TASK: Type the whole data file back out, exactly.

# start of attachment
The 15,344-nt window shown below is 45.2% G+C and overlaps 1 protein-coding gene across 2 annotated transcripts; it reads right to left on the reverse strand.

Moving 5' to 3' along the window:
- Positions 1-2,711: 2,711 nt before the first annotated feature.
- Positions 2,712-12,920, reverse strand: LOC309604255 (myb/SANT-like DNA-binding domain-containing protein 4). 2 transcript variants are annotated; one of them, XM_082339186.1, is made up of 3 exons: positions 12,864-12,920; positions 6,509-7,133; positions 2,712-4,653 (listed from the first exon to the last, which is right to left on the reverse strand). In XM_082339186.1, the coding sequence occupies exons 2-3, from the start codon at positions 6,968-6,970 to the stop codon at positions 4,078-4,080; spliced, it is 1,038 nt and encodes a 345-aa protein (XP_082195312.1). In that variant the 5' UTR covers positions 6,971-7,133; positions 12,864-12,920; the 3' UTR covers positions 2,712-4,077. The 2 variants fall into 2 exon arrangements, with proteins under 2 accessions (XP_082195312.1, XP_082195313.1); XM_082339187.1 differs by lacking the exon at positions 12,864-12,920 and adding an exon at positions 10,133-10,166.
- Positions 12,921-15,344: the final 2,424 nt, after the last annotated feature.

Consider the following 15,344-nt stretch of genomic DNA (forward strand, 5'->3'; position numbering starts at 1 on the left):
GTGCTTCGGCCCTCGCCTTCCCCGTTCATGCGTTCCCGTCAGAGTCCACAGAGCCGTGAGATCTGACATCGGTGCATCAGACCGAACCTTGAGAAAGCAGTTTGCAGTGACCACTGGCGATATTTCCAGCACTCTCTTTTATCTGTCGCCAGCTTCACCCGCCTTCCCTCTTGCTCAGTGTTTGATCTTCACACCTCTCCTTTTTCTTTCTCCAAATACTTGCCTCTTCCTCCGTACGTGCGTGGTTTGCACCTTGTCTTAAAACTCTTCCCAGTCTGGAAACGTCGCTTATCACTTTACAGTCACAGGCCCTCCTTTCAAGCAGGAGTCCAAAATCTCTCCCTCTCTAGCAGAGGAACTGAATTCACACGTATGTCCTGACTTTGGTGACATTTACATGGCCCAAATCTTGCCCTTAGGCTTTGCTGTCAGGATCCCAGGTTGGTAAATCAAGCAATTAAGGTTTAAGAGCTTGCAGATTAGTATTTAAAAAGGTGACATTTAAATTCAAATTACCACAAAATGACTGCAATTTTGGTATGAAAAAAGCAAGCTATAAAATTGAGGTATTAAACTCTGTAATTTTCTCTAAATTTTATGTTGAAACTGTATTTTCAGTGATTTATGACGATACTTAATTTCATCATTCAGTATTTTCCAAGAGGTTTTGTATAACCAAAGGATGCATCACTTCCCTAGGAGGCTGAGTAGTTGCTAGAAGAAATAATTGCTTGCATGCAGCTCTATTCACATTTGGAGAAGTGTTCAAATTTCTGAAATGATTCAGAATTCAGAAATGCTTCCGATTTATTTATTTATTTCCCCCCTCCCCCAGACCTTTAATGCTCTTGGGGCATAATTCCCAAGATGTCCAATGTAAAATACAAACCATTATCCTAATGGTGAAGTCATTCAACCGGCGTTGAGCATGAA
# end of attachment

The 15,344-nt window shown below is 45.2% G+C and overlaps 1 protein-coding gene across 2 annotated transcripts; it reads right to left on the reverse strand.

Moving 5' to 3' along the window:
- Positions 1-2,711: 2,711 nt before the first annotated feature.
- Positions 2,712-12,920, reverse strand: LOC309604255 (myb/SANT-like DNA-binding domain-containing protein 4). 2 transcript variants are annotated; one of them, XM_082339186.1, is made up of 3 exons: positions 12,864-12,920; positions 6,509-7,133; positions 2,712-4,653 (listed from the first exon to the last, which is right to left on the reverse strand). In XM_082339186.1, the coding sequence occupies exons 2-3, from the start codon at positions 6,968-6,970 to the stop codon at positions 4,078-4,080; spliced, it is 1,038 nt and encodes a 345-aa protein (XP_082195312.1). In that variant the 5' UTR covers positions 6,971-7,133; positions 12,864-12,920; the 3' UTR covers positions 2,712-4,077. The 2 variants fall into 2 exon arrangements, with proteins under 2 accessions (XP_082195312.1, XP_082195313.1); XM_082339187.1 differs by lacking the exon at positions 12,864-12,920 and adding an exon at positions 10,133-10,166.
- Positions 12,921-15,344: the final 2,424 nt, after the last annotated feature.

Consider the following 15,344-nt stretch of genomic DNA (forward strand, 5'->3'; position numbering starts at 1 on the left):
GTGCTTCGGCCCTCGCCTTCCCCGTTCATGCGTTCCCGTCAGAGTCCACAGAGCCGTGAGATCTGACATCGGTGCATCAGACCGAACCTTGAGAAAGCAGTTTGCAGTGACCACTGGCGATATTTCCAGCACTCTCTTTTATCTGTCGCCAGCTTCACCCGCCTTCCCTCTTGCTCAGTGTTTGATCTTCACACCTCTCCTTTTTCTTTCTCCAAATACTTGCCTCTTCCTCCGTACGTGCGTGGTTTGCACCTTGTCTTAAAACTCTTCCCAGTCTGGAAACGTCGCTTATCACTTTACAGTCACAGGCCCTCCTTTCAAGCAGGAGTCCAAAATCTCTCCCTCTCTAGCAGAGGAACTGAATTCACACGTATGTCCTGACTTTGGTGACATTTACATGGCCCAAATCTTGCCCTTAGGCTTTGCTGTCAGGATCCCAGGTTGGTAAATCAAGCAATTAAGGTTTAAGAGCTTGCAGATTAGTATTTAAAAAGGTGACATTTAAATTCAAATTACCACAAAATGACTGCAATTTTGGTATGAAAAAAGCAAGCTATAAAATTGAGGTATTAAACTCTGTAATTTTCTCTAAATTTTATGTTGAAACTGTATTTTCAGTGATTTATGACGATACTTAATTTCATCATTCAGTATTTTCCAAGAGGTTTTGTATAACCAAAGGATGCATCACTTCCCTAGGAGGCTGAGTAGTTGCTAGAAGAAATAATTGCTTGCATGCAGCTCTATTCACATTTGGAGAAGTGTTCAAATTTCTGAAATGATTCAGAATTCAGAAATGCTTCCGATTTATTTATTTATTTCCCCCCTCCCCCAGACCTTTAATGCTCTTGGGGCATAATTCCCAAGATGTCCAATGTAAAATACAAACCATTATCCTAATGGTGAAGTCATTCAACCGGCGTTGAGCATGAA